Mako Vunipola set to feature against Italy after long injury lay-off

English prop has been sidelined since November with a calf and achilles injury

England have added props Kyle Sinckler and Mako Vunipola to their squad for Saturday’s Six Nations clash with Italy. Photograph: PA

England have added props Kyle Sinckler and Mako Vunipola to their squad for Saturday’s Six Nations clash with Italy. Photograph: PA

 

Mako Vunipola has declared himself ready to answer England’s call as Eddie Jones considers throwing another of his rusty Saracens contingent in at the deep end.

Vunipola has been sidelined since November with a calf and achilles injury, but after missing out in the dismal defeat by Scotland last week, Jones wasted little time in recalling the loosehead prop. He now seems set to feature against Italy and the 30-year-old said he has no qualms if Jones puts him straight into the starting lineup rather than easing him back off the replacements’ bench.

Against Scotland, four Saracens players – Owen Farrell, Elliot Daly, Jamie George and Maro Itoje – made their first appearances in two months and all bar Itoje struggled to match their opponents’ intensity. Billy Vunipola, who had played once for Saracens, was similarly below par.

Jones, however, has welcomed Mako Vunipola’s return, describing him as the “elder statesman” of his squad with the forwards coach, Matt Proudfoot, citing the galvanising effect he has on the rest of the pack.

“I’m happy with how I’ve recovered, my achilles is good to go,” Vunipola said. “In terms of match fitness, still a bit to get there but I feel fit and ready to go out there if called upon.

“You’ve done it before so you have that experience to fall back on. Match fitness and match sharpness is a factor but attitude is the biggest thing – how you attack it.”

Jones has said he will not make changes for the sake of it when he announces his starting XV on Thursday, but George Ford and Courtney Lawes are among those pushing for inclusion. He may also give a first start to Dan Robson or even a debut to Harry Randall at scrumhalf, while Kyle Sinckler will feature, having been suspended following a ban for swearing at a referee.

Sinckler’s loss of composure came after an incident with Luke Cowan-Dickie – at the time an opponent for Exeter but now an England team-mate. “All is good,” said Cowan-Dickie. “It is all fun and jokes. Kyle is a good mate of mine, I have played with him since I was about 15. We had a bit of a chuckle when we got into camp.”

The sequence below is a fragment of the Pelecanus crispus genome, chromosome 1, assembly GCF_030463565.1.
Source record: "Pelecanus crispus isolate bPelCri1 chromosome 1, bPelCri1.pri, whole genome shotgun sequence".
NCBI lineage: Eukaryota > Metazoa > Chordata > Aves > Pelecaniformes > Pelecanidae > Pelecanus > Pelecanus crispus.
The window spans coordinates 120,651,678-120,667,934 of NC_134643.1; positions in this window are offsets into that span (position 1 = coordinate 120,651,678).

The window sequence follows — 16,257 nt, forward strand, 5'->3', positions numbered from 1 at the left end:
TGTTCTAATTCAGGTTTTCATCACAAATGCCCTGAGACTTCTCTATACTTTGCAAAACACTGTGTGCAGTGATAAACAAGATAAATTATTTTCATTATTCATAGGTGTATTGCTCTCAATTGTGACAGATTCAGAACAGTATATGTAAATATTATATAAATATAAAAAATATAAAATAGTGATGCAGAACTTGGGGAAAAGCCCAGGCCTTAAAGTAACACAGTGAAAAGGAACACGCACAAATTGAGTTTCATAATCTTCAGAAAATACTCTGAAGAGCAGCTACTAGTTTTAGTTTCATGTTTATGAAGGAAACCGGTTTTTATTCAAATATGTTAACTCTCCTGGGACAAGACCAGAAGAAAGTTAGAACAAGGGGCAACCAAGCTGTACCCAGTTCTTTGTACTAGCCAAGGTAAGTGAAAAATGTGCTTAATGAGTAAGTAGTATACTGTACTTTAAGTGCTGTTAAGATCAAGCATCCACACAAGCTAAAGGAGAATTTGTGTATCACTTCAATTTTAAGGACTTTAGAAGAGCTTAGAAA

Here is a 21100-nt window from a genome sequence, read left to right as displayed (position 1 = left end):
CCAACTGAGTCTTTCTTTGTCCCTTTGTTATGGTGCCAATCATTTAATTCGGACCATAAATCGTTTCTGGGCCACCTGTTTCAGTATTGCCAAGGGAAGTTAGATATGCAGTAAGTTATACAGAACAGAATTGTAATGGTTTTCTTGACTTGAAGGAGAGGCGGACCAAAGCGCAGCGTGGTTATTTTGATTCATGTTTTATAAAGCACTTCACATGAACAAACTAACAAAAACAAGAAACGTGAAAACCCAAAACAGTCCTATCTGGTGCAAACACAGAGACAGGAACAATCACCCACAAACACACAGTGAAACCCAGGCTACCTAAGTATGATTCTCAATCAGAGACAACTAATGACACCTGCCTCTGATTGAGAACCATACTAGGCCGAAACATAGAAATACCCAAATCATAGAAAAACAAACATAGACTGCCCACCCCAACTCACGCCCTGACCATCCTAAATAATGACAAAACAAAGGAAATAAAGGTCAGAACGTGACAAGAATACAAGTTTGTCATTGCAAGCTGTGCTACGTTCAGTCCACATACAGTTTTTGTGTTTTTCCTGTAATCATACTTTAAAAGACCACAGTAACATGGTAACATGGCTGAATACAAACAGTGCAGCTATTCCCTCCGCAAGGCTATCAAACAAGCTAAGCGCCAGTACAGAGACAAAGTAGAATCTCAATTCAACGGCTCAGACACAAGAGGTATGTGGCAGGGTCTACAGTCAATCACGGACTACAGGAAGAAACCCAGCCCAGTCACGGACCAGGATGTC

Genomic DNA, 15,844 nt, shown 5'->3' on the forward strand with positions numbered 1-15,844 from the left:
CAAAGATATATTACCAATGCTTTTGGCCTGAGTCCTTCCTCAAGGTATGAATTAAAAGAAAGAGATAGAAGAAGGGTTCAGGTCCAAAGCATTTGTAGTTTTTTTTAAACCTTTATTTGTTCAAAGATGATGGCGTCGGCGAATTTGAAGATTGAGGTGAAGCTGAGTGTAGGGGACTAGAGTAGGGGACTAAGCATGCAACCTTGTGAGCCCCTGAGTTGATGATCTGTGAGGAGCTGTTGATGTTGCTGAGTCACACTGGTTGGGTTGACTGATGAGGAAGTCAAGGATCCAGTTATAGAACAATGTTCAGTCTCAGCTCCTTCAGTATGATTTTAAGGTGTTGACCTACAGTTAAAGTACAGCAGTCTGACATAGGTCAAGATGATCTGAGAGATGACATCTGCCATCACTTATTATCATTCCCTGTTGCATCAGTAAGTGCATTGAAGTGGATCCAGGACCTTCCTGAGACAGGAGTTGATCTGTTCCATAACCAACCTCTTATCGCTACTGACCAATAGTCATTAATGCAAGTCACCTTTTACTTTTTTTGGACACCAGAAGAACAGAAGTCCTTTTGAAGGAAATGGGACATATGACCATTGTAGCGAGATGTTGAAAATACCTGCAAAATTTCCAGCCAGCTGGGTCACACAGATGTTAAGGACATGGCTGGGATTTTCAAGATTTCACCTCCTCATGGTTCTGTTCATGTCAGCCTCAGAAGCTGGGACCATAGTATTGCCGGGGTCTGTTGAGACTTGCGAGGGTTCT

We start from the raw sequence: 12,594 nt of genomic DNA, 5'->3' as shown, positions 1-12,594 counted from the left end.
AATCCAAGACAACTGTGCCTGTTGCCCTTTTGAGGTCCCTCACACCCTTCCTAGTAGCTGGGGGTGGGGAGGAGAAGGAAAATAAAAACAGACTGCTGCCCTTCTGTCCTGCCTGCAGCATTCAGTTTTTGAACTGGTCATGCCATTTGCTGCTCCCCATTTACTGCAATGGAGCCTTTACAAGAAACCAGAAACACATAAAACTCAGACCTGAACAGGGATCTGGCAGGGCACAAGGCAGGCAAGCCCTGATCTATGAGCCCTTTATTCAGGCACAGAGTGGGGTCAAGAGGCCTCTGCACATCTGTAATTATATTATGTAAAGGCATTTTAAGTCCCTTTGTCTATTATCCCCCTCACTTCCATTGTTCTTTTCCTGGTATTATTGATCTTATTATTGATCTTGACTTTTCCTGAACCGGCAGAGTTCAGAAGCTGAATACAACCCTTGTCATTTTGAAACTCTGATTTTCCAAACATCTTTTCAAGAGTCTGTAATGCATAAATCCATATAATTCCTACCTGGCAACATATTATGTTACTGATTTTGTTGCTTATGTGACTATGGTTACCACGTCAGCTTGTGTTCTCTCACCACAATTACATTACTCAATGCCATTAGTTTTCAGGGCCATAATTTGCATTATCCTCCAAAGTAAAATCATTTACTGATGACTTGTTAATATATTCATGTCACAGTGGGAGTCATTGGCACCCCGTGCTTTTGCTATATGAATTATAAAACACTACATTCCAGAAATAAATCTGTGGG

Proudfoot has revealed that contracting Covid-19 has put England’s Six Nations campaign into perspective. He was forced to miss the start of the pre-championship training camp and paid tribute to the team doctor, acknowledging that not everyone who contracts the illness is in as fortunate position as him.

“Your body is not used to it, it’s something you’ve never experienced and it gives you a little bit of a fright,” said Proudfoot. “It just gets hold of you. My wife got a big fright. She had it at the same time. I had great support, and Richard Tingay, our team doctor, was fantastic.

“What I went through was trivial compared to what people in the country are going through. With people who are really getting sick and admitted to hospital – those were the people I was thinking about when I was poorly. I was fortunate enough to have a lot of support – can you imagine the people that don’t?

“It has given me a different perspective on when you come in and have the opportunity to make a difference, you give it everything you’ve got.”

Meanwhile, a decision over the British and Irish Lions tour in South Africa has been delayed and is now not expected to be made until next month. Both parties were expected to come to a decision this month but it is now more likely in March, when World Rugby will make a call on all summer tours.

Going ahead in South Africa – most likely behind closed doors – or playing the series in the UK and Ireland are the most likely contingency options. The tour could also be postponed and while Australia have offered to host the series, that is unlikely to materialise. - Guardian

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